How can we persuade others that our commitments are credible when incentives are less tangible, and alternative options cannot be completely removed? Consider a marriage, in which both partners rely on the fact that the other will remain faithful even if future incentives change. Emotions might be one way of signalling my willingness to guarantee the execution of the commitment (Frank 1998; Hirshleifer 2001). If two individuals decide to commit to a relationship, the emotional ties that they form ensure that neither will reconsider the costs and benefits of the relationship. Likewise, if, during a fight, one individual displays uncontrollable rage, she is giving her audience reason to believe that she won’t give up the fight even if continuing to fight is to her disadvantage. One reason that emotions are taken to be credible is because they are allegedly hard to convincingly fake: some studies suggest that humans are intuitively able to recognize the appropriate emotions when observing a face (Elfenbein & Ambady, 2002), and to some extent humans are able to effectively discriminate between genuine and fake emotional expression (Ekman, Davidson, & Friesen, 1990; Song, Over, & Carpenter, 2016).
Formalising a commitment by making promises, oaths or vows is another way of increasing the credibility of your commitment. Interestingly, with such formalised declarations people not only manifest an emotional attachment to the object of the commitment; they also signal a willingness to put their reputation at risk. This is because the more public the commitment is (and the more people are aware of the commitment), the higher the reputational stakes will be for the committed individual.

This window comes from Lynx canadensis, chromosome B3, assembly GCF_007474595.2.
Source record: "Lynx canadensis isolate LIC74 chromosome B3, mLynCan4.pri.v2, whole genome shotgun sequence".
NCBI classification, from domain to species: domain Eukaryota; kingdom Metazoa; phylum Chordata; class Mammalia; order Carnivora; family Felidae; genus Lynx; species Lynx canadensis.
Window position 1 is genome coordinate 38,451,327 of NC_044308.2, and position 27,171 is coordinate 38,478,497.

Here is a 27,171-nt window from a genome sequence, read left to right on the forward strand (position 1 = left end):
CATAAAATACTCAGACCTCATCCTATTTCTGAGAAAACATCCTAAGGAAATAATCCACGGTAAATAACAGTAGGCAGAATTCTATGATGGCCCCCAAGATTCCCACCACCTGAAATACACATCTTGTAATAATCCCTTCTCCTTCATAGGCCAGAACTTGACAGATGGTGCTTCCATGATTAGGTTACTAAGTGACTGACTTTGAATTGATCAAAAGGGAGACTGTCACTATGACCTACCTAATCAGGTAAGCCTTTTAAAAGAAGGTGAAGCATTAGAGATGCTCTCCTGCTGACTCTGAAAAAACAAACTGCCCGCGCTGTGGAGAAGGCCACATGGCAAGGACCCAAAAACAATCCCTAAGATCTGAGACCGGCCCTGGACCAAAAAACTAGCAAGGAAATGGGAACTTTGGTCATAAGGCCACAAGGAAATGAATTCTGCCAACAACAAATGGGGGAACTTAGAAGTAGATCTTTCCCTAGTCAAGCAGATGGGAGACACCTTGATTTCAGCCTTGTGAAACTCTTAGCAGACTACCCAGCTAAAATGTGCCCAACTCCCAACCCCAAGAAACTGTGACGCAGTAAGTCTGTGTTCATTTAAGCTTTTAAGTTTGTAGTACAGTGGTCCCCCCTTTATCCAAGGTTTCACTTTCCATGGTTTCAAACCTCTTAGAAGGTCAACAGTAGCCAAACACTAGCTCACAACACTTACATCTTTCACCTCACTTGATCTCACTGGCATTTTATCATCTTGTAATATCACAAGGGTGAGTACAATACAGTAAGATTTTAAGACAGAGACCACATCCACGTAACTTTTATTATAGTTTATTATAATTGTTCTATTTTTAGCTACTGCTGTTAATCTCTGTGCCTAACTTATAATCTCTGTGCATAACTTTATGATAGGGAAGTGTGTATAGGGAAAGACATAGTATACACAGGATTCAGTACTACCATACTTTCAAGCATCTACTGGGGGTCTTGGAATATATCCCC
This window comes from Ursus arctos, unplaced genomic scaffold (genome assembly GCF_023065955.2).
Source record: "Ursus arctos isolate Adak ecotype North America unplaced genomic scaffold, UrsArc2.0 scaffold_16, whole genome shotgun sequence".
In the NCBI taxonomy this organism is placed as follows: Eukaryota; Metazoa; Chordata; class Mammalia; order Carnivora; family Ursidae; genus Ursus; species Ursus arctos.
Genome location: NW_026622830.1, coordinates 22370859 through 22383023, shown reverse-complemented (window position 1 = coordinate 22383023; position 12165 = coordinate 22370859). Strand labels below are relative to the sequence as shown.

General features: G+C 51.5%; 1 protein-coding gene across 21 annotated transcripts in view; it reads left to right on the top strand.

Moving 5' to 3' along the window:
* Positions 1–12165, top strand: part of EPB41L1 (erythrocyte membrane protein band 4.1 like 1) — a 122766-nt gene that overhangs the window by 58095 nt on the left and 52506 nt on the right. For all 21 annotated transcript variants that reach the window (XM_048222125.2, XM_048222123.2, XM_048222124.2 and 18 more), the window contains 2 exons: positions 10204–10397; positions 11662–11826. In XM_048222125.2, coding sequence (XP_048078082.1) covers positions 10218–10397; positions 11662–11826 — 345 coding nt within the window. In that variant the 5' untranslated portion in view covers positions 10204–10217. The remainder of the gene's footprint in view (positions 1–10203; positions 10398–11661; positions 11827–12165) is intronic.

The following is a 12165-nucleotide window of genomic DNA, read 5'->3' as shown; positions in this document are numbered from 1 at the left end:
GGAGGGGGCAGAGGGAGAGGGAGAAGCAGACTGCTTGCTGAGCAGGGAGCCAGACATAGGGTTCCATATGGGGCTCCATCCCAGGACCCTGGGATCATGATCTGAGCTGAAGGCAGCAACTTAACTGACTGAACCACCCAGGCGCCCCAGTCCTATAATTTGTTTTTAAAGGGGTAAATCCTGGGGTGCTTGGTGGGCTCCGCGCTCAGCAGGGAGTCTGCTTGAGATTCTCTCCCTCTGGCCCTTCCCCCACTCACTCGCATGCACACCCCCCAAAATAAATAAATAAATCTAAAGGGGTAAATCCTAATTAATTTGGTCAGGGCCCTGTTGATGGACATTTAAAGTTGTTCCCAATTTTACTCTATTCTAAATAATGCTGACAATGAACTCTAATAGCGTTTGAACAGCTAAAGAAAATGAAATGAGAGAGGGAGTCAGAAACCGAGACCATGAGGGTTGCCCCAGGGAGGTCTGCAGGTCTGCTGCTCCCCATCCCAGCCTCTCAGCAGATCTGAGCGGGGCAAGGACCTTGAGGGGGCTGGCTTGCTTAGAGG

Securing a commitment by altering your incentives, by risking your reputation, or by expressing it via emotional displays are importantly similar: the original set of material payoffs for performing each action changes, because now the costs of smoking or untying yourself from the mast of a vessel are too high (if it is even still possible to pay these costs). But we can imagine the emotional costs paid in case of a failure (e.g. the disappointment from slipping back into our undesirable habit of smoking), as well as the social costs (e.g. damage to our reputation as a reliable individual), as incentives to comply with the action that was committed to (Fessler & Quintelier 2014).
|Before the commitment||p||-p|
|After the commitment||p – (m + r + e)||-p|
Fig.1 Payoff matrix of the decision to cheat on your partner: p is the pleasure you get out of cheating, whereas m is the material costs paid in such cases (e.g. a costly divorce), r is the reputational costs and e is the emotional burden that will be paid in such cases. When p is not higher than the sum of r, m and e, and the individual accurately predict the likelihood of these outcomes, we’ll have a situation in which breaking a commitment is not worthwhile.
Consistent with the idea that commitments change your payoff matrix (see Fig.1), several studies have shown that commitments facilitate coordination and cooperation in multiple economic games. Promises were found to increase an agent’s trustworthy behaviour as well as her partner’s predictions about her behaviour in a trust game (Charness and Dufwenberg 2006), and they were found to increase one’s rates of donations in a dictator game (Sally 1995; Vanberg 2008). Spontaneous promises have also been found to be predictive of cooperative choices in a Prisoner’s Dilemma game (Belot, Bhaskar & Van de Ven 2010). The willingness to be bound to a specific course of action (e.g. as Ulysses) has also been found to be highly beneficial in Hawk-Dove and Battle-of-Sexes games, as committed players are more likely to obtain their preferred outcomes (Barclay 2017).